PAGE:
Sunday, January 22, 2012
Half Dome-Guest Contributor
This post is by a guest contributor, my own mother, Stacey Thacker. I asked her to write about this experience because I knew that there were details in it that I was interested in exploring myself-no, one of them is NOT to take this hike or any others.
It was on my Bucket List to climb Half Dome. About a decade ago, Karen and I hiked to the top of the falls on the Mist Trail and discovered that the trail head for Half Dome started there. Since then, she and I have talked about hiking it. As I have aged (53 now) I realized I would need to make the hike in two rather than one day. (As it was it took me three). And as I had no experience backpacking, I would also need someone to come who did. That's how it started that Jordan, Hank and I backpacked and climbed Half Dome on July 9, 2009. Karen had hoped to go but had to work. It was hard to go without her but I knew if I didn't do it now, I would run the risk of not doing it ever. Hank estimated about 1 in 50 people on the hike were near my age... I think there is a reason for that!
I can't begin to express what an awesome experience this was for me. In part because it was on my Bucket List (things to do before I die) and in a larger part because of the unique experience of having this adventure with my two new sons-in-law. I had loved them already but this hike brought into a very clear focus why it is that my daughters love them and chose them for husbands and fathers of their future families.
It seemed that their whole focus was on my being successful at this climb. We planned for weeks. I trained for several months in preparation and was so glad that I did. Hank went up the night before to get in line for the wilderness permit. I rented my equipment from REI and we bought food. Jordan and I rode with Hank driving up to Yosemite National Park and began our backpacking experience at Glacier Point and the Panorama Trail. It was amazingly beautiful.
That night we camped at Little Yosemite Wilderness area. I really enjoyed the company of these two remarkable men who helped to keep me motivated and spirited with stories, jokes and puns. We slept in a tent and the next morning after breakfast started the ascent to Half Dome.
We saw a bear outside our camp with her baby. They were beautiful and I strangely felt no fear. As we began our hike, I started to worry about what was ahead. I was reminded of the scripture in Doctrine and Covenants 84:88 "And whoso receiveth you, there I will be also, for I will go before your face. I will be on your right hand and on your left, and my Spirit shall be in your hearts, and mine angels round about you, to bear you up." I immediately argued with the Spirit that this scripture is about missionary work and not about my wanting to hike to the top of Half Dome. But I was gently reminded that I am important to Heavenly Father and this was important to me, thereby making it important to Him.
I had been warned about the emotional response many experience when they first see the cables. They give the illusion of being straight up, although it is not much of an illusion. They are much longer than I had anticipated. I sat down and began a dialogue with the guys that went something like this, in a very calm voice. "I am rethinking this. Perhaps I will take this off my Bucket List. I have seen some amazing views over the past two days, I can't imagine I will see anything more spectacular. I am 53 and this is not looking like a good idea". Jordan took on Karen's role of pep talk and Hank patiently waited, knowing I was working through something.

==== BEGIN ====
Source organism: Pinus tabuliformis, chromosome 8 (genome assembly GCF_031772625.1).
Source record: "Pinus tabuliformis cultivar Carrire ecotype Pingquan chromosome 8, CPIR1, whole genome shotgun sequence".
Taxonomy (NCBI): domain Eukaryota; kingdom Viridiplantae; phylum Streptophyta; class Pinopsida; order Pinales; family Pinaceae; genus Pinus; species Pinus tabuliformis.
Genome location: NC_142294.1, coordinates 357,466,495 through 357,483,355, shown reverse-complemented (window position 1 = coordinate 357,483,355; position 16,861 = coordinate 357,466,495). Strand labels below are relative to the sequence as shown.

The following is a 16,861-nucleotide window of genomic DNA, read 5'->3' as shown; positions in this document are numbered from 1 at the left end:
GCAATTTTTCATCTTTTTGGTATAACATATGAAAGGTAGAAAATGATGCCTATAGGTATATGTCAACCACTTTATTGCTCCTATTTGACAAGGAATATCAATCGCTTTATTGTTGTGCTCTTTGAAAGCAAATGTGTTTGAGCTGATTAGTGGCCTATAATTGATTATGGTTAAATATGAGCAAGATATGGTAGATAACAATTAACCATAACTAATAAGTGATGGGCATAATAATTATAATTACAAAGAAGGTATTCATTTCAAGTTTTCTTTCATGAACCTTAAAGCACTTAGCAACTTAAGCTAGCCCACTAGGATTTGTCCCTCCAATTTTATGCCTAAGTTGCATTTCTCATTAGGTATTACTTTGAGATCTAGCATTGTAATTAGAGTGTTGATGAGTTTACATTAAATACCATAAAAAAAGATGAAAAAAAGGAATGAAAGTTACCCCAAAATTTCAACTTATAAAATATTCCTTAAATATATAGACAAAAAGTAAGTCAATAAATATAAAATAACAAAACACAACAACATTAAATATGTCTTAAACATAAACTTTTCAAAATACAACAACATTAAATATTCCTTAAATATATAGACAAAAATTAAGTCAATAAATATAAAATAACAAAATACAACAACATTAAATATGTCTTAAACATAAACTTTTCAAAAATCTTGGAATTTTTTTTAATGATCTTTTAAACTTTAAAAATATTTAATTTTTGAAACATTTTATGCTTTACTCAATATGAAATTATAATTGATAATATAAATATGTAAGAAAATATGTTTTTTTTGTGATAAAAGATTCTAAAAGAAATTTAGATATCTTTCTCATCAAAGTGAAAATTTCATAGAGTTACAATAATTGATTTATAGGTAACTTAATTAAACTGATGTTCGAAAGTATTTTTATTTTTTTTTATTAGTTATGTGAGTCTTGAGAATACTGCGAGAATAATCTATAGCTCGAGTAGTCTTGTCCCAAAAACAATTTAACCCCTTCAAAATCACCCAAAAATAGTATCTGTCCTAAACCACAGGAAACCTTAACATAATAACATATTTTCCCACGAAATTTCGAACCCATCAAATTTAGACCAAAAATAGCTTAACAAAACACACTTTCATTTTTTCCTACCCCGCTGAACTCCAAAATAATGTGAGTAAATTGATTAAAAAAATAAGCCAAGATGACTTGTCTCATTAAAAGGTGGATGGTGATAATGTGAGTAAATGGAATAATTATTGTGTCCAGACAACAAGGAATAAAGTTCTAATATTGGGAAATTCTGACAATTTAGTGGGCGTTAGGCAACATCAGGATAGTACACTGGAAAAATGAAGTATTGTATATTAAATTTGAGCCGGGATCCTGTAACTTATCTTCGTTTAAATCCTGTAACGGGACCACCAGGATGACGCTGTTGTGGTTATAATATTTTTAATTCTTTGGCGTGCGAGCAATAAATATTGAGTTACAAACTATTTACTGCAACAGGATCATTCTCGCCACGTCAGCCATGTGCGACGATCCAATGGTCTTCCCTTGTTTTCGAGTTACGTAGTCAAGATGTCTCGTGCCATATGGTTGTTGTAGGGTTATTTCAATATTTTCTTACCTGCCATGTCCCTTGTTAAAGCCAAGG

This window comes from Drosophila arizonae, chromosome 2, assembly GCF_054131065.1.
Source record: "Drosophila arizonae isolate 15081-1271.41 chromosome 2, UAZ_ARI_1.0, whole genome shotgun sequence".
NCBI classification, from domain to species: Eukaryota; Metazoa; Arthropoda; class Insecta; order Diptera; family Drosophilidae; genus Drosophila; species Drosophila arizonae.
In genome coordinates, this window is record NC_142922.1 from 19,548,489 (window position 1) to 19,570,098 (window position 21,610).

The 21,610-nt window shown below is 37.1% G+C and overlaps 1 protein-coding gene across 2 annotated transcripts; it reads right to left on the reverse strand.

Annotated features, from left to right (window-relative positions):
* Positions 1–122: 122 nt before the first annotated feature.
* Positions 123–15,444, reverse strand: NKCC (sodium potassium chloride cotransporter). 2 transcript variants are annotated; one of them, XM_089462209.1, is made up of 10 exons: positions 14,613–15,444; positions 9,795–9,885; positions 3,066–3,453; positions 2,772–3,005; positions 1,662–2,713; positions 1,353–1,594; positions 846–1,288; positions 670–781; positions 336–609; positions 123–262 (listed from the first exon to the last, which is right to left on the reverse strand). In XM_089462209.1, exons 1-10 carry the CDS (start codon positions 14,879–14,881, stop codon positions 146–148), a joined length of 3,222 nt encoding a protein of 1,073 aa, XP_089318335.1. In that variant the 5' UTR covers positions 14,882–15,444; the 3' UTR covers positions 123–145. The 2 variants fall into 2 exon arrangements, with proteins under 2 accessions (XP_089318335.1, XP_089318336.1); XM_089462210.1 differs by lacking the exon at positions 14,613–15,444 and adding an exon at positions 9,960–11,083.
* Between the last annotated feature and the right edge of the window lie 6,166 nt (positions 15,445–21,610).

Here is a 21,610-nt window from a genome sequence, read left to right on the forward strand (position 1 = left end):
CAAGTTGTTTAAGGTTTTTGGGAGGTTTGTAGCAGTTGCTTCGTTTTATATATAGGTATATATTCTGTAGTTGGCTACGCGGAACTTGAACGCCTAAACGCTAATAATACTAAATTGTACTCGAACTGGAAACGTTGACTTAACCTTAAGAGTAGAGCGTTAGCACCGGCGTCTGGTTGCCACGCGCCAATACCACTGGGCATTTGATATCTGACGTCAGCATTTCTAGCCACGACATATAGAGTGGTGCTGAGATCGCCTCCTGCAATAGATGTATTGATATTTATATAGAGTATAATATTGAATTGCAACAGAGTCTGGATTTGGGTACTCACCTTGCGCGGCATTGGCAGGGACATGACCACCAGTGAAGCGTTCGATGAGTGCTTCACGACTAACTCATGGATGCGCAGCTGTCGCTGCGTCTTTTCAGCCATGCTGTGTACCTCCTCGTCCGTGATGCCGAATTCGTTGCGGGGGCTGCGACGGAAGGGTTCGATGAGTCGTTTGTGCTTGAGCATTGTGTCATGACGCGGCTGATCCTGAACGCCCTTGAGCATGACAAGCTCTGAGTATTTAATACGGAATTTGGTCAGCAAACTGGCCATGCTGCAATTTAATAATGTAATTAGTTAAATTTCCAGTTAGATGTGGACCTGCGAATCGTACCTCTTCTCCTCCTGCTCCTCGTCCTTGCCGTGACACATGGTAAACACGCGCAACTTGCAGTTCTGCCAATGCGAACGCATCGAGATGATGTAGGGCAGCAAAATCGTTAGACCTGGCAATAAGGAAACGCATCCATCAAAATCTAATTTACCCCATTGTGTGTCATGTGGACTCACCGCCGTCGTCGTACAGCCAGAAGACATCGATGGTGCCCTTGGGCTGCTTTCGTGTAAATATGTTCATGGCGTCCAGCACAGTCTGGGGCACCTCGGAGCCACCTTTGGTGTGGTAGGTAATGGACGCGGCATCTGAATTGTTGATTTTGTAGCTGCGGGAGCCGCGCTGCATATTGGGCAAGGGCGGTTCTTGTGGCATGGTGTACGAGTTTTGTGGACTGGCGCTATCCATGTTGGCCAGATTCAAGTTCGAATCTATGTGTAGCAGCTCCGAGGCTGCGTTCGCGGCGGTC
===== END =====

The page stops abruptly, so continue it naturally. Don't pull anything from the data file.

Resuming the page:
Then two men appeared, neither of whom I knew. The taller one, calling me by name, said "Stacey, you are already physically fit enough to make this climb. The only thing left to conquer now is your fear." I turned to Hank and said "God sent him". We stood up and went to the top. I loved it!
Standing on top of the world is an incredible feeling. As I reached the top I exclaimed "I did it! I am 53 and I did it!" People cheered. We had lunch on top but I still had some trepidation about climbing down the cables which looked more frightening than coming up. But I did it.
When we arrived back at camp, I knew I could not go down the mountain. I prayed that Jordan and Hank would know this and not try to convince me otherwise. I said nothing. Jordan suggested I rest in the tent for an hour and then we would discuss a plan. By the time we were finished resting, they had decided that Jordan would go down, meet John who would have more food for us and bring it half way up to Hank who would bring it up for he and me. John would take Jordan home.
To say that these two became my heroes would be a very accurate statement. Not once did they say anything or act like this was an inconvenience to either of them. I was so appreciative.
To say that this hike has left me changed in many ways is also true. I have felt more of a willingness to confront my own fears. I flew without medication the next week 6 times, something I had not been able to do since I had a panic attack on the plane when Sam was still alive. I confronted some parts of myself in Vermont the next week that involved my having to walk into that place of fear. I can truly see that fear is to be embraced AND that in the end, it must be overcome because faith and fear can not coexist.
A knowledge that God lives, loves me, is mindful of me, was once again confirmed. And a deep and eternal love for my two sons-in-law without whom this experience could not have happened.
[Note from Andrea: The Sam mentioned in this post is my brother Sam, for whom my own little Sammy was named. He died at the age of 11 of a terminal illness]